The lab has a long-standing interest in understanding the interplay between cell architecture (mainly through the role of apical scaffolds), and cell signalling (mainly Notch and Hippo) in the control of growth and cell numbers in epithelial tissues. Our strategy is to first use the model organism Drosophila melanogaster to perform original observations and dissect through the powerful genetic tools available in the fly the mode of action, and then extend our findings to human cancer relevant models such as cancer cell lines or mouse models.
We study the role of two neglected PDZ domains containing apical scaffold families, whose human homologues are mis-regulated in cancers: Magi/MAGI and Big-bang/PDZD2. Combining different genetic approaches, proteomic approaches, and detailed cellular phenotypic analyses (mainly through the use of genetic mosaic tissues where wild-type and mutant tissues are found in close proximity in the same organism), we have shown that:
- Magi in Drosophila, as part of a novel protein complex composed of RASSF8 and ASPP scaffolds, controls Bazooka/Par3 membrane recruitment, ultimately ensuring proper integrity of the apical E-Cadherin belt surrounding epithelial cells. Defects in Magi cause interrupted E-Cad, junctions remodelling defects, and thus impact developmental apoptosis (Zaessinger et al., Development 2015; Coopman et al., Cell Mol. Life Sci. 2016).
- Bbg in Drosophila, in part through its interaction with Actin remodelers such as Spectrins, promotes both the apical enrichment of cortical F-Actin, and the stabilisation of activated p-Myosin II, leading to increased apical cortical tension. Our studies suggest that this tension, through alternative Hippo signalling, promotes Yki/YAP activity and cell proliferation (Forest et al., J. Cell Biol. 2018).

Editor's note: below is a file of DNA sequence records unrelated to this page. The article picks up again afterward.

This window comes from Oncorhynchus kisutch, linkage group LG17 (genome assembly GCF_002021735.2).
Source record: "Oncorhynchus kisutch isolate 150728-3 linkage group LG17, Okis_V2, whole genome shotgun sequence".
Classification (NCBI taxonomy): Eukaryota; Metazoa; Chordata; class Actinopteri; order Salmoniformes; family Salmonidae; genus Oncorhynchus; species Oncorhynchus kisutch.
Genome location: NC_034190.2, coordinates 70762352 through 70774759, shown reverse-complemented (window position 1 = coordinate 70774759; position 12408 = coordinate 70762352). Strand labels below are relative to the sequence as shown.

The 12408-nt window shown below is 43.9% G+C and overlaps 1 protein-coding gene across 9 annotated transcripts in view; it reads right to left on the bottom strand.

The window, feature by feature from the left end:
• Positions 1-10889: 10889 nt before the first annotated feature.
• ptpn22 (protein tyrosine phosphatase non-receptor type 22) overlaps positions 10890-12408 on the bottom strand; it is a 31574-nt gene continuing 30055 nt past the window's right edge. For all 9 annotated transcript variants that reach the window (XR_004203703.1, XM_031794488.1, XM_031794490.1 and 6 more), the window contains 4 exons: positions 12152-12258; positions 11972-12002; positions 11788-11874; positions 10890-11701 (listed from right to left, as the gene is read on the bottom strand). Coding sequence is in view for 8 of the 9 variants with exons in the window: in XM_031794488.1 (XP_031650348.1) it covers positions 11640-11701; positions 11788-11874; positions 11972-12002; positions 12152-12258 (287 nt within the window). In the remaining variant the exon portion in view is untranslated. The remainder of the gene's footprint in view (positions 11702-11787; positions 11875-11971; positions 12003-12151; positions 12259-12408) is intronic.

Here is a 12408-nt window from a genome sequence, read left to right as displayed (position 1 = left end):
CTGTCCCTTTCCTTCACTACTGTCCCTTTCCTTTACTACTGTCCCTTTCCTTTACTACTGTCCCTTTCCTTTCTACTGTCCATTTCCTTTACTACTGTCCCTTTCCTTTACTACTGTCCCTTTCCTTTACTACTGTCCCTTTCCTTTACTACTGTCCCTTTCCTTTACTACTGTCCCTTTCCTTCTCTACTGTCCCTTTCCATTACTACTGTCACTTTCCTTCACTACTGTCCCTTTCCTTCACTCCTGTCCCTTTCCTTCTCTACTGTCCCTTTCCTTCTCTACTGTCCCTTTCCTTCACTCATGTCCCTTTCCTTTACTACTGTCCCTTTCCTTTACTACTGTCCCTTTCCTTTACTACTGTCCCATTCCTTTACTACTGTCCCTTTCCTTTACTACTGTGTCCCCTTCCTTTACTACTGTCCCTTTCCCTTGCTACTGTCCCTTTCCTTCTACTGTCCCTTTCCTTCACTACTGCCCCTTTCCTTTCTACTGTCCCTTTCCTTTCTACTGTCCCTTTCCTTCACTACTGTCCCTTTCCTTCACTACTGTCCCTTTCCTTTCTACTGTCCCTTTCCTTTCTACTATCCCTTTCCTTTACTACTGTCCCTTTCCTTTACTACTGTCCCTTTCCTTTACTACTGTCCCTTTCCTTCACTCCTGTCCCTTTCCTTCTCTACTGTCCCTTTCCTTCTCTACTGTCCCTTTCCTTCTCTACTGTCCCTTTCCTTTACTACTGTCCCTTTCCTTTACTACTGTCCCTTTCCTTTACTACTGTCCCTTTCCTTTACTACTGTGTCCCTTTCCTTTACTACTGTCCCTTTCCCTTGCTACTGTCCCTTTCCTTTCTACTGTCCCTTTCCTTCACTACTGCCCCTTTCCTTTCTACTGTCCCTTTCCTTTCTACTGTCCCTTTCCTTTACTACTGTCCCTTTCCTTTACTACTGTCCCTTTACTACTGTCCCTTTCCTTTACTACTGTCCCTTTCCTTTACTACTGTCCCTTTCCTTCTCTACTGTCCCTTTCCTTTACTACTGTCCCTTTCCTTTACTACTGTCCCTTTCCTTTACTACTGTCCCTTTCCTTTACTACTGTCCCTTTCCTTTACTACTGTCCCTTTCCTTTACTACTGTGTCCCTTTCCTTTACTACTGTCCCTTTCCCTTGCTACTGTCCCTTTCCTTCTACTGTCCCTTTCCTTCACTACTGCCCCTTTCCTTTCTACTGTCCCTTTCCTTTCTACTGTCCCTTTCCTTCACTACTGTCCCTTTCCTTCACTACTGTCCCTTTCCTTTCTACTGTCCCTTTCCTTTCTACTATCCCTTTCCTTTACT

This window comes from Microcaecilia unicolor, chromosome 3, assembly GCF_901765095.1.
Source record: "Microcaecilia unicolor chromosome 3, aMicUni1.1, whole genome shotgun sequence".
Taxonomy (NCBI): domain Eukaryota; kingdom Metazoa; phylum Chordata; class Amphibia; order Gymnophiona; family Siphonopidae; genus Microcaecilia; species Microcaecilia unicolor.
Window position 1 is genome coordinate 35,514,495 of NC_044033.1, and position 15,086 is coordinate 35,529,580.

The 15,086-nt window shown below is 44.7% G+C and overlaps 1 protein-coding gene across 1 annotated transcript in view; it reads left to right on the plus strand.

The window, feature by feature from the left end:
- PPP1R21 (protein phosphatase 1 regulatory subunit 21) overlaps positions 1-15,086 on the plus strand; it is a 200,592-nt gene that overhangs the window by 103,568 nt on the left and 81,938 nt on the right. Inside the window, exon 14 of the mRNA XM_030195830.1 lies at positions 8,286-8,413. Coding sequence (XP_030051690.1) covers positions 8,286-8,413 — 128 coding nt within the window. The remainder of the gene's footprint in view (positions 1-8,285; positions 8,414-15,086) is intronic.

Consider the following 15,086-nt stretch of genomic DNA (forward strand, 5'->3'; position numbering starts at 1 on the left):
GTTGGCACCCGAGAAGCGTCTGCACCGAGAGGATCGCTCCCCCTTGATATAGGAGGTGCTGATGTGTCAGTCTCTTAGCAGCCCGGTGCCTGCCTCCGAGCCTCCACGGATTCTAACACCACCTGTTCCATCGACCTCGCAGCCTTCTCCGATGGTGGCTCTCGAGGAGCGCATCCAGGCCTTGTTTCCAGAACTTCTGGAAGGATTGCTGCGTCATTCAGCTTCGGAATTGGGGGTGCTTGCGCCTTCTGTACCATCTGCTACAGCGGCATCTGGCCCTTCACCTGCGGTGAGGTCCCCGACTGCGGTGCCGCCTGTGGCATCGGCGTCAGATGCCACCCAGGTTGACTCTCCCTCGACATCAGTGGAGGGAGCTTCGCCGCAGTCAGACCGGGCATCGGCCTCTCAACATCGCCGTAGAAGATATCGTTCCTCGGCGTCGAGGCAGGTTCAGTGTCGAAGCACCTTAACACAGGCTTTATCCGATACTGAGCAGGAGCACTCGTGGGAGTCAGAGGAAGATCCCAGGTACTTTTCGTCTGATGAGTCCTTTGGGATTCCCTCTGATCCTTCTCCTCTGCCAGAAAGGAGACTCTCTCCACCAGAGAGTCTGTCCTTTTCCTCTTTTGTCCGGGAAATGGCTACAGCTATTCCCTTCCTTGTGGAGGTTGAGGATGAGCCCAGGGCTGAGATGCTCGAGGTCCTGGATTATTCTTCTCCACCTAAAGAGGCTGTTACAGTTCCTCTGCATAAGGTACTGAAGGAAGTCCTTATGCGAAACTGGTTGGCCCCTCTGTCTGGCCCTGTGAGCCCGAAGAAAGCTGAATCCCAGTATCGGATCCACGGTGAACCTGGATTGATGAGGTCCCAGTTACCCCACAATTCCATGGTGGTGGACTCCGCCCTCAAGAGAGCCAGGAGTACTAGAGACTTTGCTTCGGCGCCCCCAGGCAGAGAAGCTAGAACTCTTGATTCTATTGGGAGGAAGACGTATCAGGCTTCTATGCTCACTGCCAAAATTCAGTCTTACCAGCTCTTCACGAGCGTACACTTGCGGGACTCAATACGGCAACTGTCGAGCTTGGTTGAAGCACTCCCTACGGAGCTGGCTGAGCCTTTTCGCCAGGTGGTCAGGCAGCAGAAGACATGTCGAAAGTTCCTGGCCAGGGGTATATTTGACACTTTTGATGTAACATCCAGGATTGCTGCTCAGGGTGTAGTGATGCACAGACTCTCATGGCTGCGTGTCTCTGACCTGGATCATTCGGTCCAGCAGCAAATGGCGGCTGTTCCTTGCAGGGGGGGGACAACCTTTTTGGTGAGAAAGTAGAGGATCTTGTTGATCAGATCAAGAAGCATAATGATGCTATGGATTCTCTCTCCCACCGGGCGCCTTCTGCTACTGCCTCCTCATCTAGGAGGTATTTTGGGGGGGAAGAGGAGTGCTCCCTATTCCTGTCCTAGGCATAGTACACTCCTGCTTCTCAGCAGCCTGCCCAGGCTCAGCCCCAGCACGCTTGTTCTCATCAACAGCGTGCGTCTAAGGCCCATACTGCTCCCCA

Human homologues of Magi and Bbg, have been described as potential tumour suppressors, and we are currently exploring the role of these scaffolds during breast and colon cancers.
Aims 2 & 3
To better understand the mechanisms by which close and long range signalling control epithelial cells behaviours (proliferation, migration, apoptosis…) we study the cooperation between signalling pathways oncogenic activation (here Notch activation), and cell polarity impairment (through the mutation of the conserved tumour suppressor scribble) to generate neoplastic growth. Using the Drosophila epithelial wing disc as a model, the lab has developed unique step-wise overgrowth paradigms: activated Notchact hyperplastic discs (N), polarity deficient scrib- mutant dysplasic discs (S), and combined Notchact & scrib- neoplastic discs (NS). Using these growth paradigms we are currently investigating:
- how different mutations interact within the same cell to better understand cancer cell evolution
- what cellular behaviours control the transition from hyperplastic (benign) to neoplastic (malignant) growth
- the mechanisms by which cancer cells compete with the “normal” cells and with each other to select the most aggressive clones
- what metabolic programmes sustain these different modes of overgrowth.